Because of the increasing sophistication of heating, air-conditioning, and refrigeration systems, employers prefer to hire those who have completed technical school training or a formal apprenticeship. Many secondary and postsecondary technical and trade schools, junior and community colleges, and the U.S. Armed Forces offer 6-month to 2-year programs in heating, air-conditioning, and refrigeration. Students study theory of temperature control, equipment design and construction, and electronics. They also learn the basics of installation, maintenance, and repair. Three accrediting agencies have set academic standards for HVACR programs. These accrediting bodies are HVAC Excellence, the National Center for Construction Education and Research, and the Partnership for Air-Conditioning, Heating, and Refrigeration Accreditation.
After completing these skilled labor programs, new technicians generally need between an additional six months and two years of field experience before they are considered proficient. Heating, air-conditioning, and refrigeration mechanics and installers are required to be licensed by some States and localities. Requirements for licensure vary greatly, but all States or localities that require a license have a test that must be passed. The contents of these tests vary by State or locality, with some requiring extensive knowledge of electrical codes and others focusing more on HVACR-specific knowledge. Completion of an apprenticeship program or two to five years of experience are also common requirements.
In addition, all technicians who purchase or work with refrigerants must be certified in their proper handling. To become certified to purchase and handle refrigerants, technicians must pass a written examination specific to the type of work in which they specialize. The three possible areas of certification are: Type I—servicing small appliances; Type II—high-pressure refrigerants; and Type III—low-pressure refrigerants. Exams are administered by organizations approved by the U.S. Environmental Protection Agency, such as trade schools, unions, contractor associations, or building groups.
Employers of construction equipment operators generally prefer to hire high school graduates, although some employers may train non-graduates to operate some types of equipment. High school courses in automobile mechanics are helpful because workers may perform maintenance on their machines and need machinery classes. Also useful are courses in science and mechanical drawing.
It is generally accepted that formal training provides more comprehensive skills. Some construction equipment operators train in formal operating engineer apprenticeship programs administered by union-management committees of the International Union of Operating Engineers and the Associated General Contractors of America. Private vocational schools have certain types of construction equipment training.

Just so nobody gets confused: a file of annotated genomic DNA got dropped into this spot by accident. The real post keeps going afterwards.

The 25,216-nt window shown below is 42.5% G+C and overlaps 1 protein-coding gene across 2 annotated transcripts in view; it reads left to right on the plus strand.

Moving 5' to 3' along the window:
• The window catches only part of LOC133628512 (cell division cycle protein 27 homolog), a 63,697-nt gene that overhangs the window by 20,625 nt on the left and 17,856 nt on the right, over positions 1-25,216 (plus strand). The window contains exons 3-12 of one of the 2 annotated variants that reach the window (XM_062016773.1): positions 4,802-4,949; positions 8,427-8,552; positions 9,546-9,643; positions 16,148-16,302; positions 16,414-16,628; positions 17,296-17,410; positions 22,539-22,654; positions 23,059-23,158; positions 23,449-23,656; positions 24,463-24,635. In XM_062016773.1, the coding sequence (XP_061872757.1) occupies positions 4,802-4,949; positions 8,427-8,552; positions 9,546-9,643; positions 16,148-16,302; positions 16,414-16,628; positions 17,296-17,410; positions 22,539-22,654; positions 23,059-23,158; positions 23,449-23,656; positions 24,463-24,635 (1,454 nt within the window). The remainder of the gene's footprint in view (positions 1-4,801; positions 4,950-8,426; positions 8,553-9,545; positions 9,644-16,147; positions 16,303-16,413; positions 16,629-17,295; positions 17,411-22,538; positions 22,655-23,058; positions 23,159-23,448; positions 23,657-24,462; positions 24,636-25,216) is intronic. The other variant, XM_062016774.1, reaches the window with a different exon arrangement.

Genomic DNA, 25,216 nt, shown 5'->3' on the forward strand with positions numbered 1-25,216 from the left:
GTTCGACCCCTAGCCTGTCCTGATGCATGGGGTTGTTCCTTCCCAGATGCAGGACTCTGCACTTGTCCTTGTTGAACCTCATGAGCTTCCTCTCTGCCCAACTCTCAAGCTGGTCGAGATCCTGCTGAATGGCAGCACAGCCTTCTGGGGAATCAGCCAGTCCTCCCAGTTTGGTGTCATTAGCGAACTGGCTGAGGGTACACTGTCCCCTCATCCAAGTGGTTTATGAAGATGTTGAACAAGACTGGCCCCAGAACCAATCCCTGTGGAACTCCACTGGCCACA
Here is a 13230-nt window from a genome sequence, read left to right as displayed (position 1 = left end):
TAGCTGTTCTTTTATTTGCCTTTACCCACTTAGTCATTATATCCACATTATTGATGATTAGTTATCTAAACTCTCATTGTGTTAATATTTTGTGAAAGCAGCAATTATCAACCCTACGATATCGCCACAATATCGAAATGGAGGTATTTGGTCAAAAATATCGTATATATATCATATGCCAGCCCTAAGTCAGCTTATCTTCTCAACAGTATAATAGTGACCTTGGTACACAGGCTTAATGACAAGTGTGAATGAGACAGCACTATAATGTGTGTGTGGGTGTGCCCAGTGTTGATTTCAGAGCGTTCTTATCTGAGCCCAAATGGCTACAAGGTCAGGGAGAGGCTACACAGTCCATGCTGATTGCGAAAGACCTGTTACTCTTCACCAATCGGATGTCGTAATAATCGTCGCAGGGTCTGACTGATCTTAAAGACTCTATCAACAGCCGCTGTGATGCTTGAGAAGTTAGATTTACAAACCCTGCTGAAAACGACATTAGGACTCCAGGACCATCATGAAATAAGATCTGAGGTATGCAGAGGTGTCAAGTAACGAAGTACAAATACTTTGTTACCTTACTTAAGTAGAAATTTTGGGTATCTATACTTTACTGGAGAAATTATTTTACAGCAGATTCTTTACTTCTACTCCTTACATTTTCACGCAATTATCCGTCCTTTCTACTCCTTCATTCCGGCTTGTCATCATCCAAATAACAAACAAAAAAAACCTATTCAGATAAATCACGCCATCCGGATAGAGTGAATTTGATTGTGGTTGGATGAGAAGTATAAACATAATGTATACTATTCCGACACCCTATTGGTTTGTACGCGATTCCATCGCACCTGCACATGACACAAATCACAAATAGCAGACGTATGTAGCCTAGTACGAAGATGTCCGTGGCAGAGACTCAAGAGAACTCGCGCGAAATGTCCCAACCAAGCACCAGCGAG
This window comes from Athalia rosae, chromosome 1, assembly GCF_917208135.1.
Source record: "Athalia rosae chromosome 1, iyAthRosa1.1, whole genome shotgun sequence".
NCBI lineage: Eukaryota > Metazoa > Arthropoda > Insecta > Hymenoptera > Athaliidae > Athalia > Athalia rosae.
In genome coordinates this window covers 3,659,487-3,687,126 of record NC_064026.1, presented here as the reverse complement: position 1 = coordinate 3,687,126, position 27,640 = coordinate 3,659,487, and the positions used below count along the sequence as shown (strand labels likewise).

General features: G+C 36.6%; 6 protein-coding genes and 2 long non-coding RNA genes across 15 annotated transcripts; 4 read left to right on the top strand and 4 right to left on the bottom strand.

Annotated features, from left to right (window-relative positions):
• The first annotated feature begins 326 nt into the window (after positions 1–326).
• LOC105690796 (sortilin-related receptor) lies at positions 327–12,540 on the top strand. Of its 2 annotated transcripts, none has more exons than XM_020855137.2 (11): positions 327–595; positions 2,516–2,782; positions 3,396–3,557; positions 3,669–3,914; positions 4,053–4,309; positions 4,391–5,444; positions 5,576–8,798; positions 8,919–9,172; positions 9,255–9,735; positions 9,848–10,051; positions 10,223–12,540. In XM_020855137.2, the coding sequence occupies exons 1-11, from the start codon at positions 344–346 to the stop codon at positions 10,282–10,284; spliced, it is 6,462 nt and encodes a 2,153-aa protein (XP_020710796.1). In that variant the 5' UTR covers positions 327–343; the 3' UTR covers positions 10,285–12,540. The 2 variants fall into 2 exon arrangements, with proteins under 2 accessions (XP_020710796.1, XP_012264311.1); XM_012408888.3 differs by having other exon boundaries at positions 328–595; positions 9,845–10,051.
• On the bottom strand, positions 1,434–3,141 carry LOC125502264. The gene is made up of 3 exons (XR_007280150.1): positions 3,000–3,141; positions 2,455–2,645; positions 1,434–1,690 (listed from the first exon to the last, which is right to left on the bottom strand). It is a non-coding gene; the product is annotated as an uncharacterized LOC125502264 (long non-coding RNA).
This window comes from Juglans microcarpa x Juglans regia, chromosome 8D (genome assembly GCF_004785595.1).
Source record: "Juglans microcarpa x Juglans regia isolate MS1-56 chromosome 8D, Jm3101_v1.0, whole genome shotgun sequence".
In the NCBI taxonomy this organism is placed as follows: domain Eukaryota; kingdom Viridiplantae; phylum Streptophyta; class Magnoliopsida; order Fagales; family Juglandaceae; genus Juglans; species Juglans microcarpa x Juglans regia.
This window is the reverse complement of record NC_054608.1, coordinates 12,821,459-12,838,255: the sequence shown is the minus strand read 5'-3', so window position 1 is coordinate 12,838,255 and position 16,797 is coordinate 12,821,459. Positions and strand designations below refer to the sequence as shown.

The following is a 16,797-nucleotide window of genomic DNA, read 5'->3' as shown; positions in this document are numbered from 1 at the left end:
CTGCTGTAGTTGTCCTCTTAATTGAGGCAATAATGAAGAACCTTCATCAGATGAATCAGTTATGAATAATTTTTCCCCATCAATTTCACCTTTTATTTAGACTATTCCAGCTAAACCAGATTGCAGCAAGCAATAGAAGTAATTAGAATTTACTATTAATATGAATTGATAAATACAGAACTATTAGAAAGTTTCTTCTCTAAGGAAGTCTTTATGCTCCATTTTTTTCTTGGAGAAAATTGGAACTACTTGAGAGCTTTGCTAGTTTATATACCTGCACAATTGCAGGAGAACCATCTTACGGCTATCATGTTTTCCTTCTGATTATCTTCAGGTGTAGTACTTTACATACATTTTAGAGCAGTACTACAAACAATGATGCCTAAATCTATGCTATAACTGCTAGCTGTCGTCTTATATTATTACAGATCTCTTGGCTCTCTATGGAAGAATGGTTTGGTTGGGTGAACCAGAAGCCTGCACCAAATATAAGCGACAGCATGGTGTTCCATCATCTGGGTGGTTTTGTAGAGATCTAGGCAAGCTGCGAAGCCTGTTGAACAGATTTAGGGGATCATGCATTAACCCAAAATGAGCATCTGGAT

Completion of such programs may help a person get a job. However, people considering such training should check the school’s reputation among employers in the area and find out if the school offers the opportunity to work on actual machines in realistic situations. A large amount of information can be learned in classrooms. But to become a skilled construction equipment operator, a worker needs to actually perform the various tasks. The best training facilities have equipment on-site so that students can do the tasks that they are learning about.
Construction equipment operators often obtain a commercial driver’s license so that they can haul their equipment to the various job sites. Commercial driver’s licenses are issued by States according to each State’s rules and regulations.
Employment Outlook for Skilled Labor & Trades Jobs
Employment of electricians should increase 7 percent between 2006 and 2016, about as fast as the average. About 68 percent of wage-and-salary workers were employed in the construction industry and the remainder worked as maintenance electricians in other industries. In addition, about 11 percent of electricians were self-employed.
Employment of heating, air-conditioning, and refrigeration mechanics and installers is projected to increase 9 percent during the 2006-16 decade, as fast as the average. About 55 percent of HVACR technicians worked for plumbing, heating, and air-conditioning contractors. The rest were employed in a variety of industries throughout the country, reflecting a widespread dependence on climate-control systems. Some worked for fuel oil dealers, refrigeration and air-conditioning service and repair shops, schools, and stores that sell heating and air-conditioning systems. Local governments, the Federal Government, hospitals, office buildings, and other organizations that operate large air-conditioning, refrigeration, or heating systems also employed these workers. About 13 percent of these workers were self-employed.
Employment of construction equipment operators is expected to increase 8 percent between 2006 and 2016, about as fast as the average. About 63 percent of construction equipment operators worked in the construction industry. Many equipment operators worked in heavy construction, building highways, bridges, or railroads. About 17 percent of construction equipment operators worked in State and local government. Others—mostly grader, bulldozer, and scraper operators—worked in mining. Some also worked for manufacturing or utility companies. About 5 percent of construction equipment operators were self-employed.
Earnings and Pay for Skilled Labor & Trades Jobs
In May 2006, these are the hourly wages for skilled labor jobs:
- Median earnings of electricians were $20.97 per hour. The highest 10 percent of electricians earned more than $34.95 per hour.
- Median earnings of heating, air-conditioning, and refrigeration mechanics and installers were $18.11 per hour. The top 10 percent of HVACR technicians earned more than $28.57 per hour.
- Median pay for operating engineers and other construction equipment operators were $17.74 per hour. The highest 10 percent of construction equipment operators earned more than $30.83 per hour.
Source: Bureau of Labor Statistics, U.S. Department of Labor, Occupational Outlook Handbook, 2008-09 Edition, Electricians, on the Internet at http://www.bls.gov/oco/ocos206.htm, Heating, Air-Conditioning, and Refrigeration Mechanics and Installers at http://www.bls.gov/oco/ocos192.htm, and Construction Equipment Operators at http://www.bls.gov/oco/ocos255.htm